By cutting out the middlemen in their diplomatic relationship, Kim now firmly holds control over negotiations with China. And he holds one powerful form of leverage over Xi: stability on the Korean Peninsula.

China, hoping to maintain strategic control, is fearful of volatile changes in the region, whether it be an internal regime collapse or a nuclear escalation with South Korea and the United States. According to Abigail Grace, a research associate at the Center for a New American Security, China is anxious at the prospect of a unified Korean Peninsula, which would allow U.S. troops to advance to the Chinese border. In order to make sure its own interests are on the table, China insists on multilateral discussions like the six-party talks, Grace added.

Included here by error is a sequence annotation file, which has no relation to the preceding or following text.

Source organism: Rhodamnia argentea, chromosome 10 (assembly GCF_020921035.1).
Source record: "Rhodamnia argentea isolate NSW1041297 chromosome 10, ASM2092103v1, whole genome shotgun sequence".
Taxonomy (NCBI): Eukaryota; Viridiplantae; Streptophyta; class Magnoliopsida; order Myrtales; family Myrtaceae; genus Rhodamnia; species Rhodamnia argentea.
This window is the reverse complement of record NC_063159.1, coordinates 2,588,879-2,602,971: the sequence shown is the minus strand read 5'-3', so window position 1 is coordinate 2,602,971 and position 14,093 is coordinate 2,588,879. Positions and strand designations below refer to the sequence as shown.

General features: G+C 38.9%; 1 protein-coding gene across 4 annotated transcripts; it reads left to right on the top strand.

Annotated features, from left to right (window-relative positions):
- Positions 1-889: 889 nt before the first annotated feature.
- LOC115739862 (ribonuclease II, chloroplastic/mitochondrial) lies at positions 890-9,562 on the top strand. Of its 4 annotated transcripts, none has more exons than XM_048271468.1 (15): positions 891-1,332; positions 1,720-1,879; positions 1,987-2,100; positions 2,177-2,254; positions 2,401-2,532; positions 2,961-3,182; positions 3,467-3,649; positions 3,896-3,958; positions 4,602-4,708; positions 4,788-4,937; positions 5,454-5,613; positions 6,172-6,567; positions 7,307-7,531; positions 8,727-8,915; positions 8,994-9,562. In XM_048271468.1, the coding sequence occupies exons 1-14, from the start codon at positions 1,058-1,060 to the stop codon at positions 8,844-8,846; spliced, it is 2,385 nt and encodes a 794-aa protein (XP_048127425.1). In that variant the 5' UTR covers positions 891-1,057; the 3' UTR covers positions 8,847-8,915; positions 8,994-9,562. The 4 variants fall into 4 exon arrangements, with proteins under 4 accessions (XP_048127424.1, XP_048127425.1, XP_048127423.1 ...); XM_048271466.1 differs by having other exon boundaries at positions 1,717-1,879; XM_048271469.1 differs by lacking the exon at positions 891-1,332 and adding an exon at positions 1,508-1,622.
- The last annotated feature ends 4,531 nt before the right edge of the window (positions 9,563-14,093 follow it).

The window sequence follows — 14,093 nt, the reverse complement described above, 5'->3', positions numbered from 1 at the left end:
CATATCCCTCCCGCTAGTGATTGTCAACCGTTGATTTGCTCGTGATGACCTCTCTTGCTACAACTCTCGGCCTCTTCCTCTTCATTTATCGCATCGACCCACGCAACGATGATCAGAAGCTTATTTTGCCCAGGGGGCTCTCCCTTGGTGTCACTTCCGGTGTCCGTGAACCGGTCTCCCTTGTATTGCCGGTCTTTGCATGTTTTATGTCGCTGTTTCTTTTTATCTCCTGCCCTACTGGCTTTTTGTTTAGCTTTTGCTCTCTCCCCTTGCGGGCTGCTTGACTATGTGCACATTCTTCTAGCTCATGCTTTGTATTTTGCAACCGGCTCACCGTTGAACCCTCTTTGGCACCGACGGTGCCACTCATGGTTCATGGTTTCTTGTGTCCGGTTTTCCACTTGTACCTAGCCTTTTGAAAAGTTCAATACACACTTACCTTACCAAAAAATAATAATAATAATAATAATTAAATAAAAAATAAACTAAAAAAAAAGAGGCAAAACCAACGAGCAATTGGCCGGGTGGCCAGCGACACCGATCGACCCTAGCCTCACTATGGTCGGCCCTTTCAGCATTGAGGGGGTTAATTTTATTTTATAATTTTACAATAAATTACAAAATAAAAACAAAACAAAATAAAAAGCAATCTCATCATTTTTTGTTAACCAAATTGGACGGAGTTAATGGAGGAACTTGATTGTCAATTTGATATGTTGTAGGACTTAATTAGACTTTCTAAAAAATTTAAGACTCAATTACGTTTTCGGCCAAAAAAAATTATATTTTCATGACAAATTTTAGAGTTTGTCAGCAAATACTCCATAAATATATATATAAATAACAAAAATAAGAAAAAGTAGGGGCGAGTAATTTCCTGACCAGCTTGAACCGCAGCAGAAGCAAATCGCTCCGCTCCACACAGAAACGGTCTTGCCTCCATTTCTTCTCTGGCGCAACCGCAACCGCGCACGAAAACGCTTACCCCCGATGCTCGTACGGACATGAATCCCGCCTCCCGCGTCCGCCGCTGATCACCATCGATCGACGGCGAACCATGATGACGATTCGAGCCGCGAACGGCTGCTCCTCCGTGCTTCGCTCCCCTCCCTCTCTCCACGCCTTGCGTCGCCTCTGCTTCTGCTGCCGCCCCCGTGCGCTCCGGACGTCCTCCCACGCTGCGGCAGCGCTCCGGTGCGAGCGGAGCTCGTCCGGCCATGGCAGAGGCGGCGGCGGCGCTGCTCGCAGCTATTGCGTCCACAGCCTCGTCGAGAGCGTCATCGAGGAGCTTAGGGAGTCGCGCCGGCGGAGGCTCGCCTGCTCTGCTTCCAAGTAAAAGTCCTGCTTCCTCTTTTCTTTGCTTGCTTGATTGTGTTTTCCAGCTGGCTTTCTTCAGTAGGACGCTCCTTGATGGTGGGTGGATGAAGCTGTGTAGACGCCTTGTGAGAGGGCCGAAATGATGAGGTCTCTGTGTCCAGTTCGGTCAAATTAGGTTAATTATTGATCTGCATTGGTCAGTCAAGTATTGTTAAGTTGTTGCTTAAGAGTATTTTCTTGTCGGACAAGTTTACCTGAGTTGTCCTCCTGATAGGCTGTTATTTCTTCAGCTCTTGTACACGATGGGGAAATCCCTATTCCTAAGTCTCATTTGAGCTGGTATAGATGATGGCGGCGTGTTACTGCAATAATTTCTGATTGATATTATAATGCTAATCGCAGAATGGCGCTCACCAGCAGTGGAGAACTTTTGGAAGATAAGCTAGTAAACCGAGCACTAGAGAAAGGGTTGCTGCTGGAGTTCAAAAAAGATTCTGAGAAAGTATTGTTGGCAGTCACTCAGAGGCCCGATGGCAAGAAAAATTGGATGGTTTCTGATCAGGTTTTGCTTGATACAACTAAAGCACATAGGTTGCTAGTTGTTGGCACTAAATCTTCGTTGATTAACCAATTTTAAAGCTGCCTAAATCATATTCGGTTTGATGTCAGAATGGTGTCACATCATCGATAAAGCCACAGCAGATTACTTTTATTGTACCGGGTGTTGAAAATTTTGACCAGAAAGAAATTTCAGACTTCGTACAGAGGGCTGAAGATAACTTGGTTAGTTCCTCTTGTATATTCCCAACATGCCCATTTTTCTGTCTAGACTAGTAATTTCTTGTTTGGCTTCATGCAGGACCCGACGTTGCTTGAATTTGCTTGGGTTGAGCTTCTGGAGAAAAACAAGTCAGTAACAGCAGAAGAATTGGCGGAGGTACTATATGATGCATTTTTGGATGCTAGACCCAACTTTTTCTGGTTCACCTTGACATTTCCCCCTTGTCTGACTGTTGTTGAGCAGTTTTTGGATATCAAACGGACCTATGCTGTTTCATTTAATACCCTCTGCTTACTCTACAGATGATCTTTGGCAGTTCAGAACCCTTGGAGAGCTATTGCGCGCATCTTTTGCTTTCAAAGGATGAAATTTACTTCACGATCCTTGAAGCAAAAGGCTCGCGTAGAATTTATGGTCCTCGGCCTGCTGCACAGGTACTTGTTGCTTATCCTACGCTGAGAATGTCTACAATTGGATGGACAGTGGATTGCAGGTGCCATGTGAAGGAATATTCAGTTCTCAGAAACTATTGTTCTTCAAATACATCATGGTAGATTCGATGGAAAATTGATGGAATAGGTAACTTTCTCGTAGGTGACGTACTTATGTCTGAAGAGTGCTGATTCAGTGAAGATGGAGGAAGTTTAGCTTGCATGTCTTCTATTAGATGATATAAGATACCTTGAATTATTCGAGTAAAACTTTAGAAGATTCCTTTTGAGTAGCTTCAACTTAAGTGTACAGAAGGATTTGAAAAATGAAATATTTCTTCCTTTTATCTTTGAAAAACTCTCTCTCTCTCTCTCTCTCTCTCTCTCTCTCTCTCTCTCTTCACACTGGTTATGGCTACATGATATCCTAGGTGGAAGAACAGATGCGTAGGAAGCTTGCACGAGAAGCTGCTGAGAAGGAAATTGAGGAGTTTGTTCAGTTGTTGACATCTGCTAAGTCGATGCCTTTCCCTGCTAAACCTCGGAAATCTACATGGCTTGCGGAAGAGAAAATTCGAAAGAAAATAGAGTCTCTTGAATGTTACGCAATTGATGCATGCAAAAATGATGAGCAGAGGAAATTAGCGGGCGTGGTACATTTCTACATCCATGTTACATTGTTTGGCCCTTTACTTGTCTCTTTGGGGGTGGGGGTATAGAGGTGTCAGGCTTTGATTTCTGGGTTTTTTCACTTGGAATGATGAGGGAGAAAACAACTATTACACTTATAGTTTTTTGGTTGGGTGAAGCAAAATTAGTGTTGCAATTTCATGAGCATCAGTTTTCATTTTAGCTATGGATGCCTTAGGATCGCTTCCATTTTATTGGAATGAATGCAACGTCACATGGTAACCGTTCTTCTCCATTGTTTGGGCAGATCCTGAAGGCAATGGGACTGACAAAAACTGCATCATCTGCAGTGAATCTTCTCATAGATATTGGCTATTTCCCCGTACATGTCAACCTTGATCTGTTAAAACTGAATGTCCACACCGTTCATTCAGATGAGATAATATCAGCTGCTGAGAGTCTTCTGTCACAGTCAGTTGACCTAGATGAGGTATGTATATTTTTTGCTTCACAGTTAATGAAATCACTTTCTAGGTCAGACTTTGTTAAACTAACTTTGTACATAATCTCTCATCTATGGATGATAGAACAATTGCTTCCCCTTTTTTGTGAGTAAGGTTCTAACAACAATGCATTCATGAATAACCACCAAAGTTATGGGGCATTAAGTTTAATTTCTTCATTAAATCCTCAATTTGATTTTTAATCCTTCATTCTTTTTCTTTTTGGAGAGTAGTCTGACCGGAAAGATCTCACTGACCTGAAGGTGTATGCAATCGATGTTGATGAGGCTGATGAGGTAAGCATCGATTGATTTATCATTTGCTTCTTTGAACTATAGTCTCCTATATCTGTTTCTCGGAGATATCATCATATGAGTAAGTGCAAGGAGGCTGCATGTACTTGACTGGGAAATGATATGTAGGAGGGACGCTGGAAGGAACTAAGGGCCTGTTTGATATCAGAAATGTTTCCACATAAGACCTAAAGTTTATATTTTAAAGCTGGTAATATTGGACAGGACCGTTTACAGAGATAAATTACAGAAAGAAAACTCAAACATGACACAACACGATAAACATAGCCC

Kim, the CFR fellow, said that the possibility of North Korea aligning itself with the United States or with South Korea is never far from Xi’s mind, and China is constantly wary of the North’s willingness to defy its requests to halt nuclear testing or other forms of provocation.

“There is a history of skepticism between the two sides and a history of tension,” she said. “They are partners of convenience.”

Amy Cheng is an editorial intern covering defense and security. Born and raised in Beijing, she spent the summer of 2017 interning for the New York Times on topics such as censorship regulations and Chinese investment overseas. She is a rising senior majoring in Ethics, Politics and Economics at Yale University, where she currently serves as the online editor of the Yale Daily News. Twitter: @Amy_23_Cheng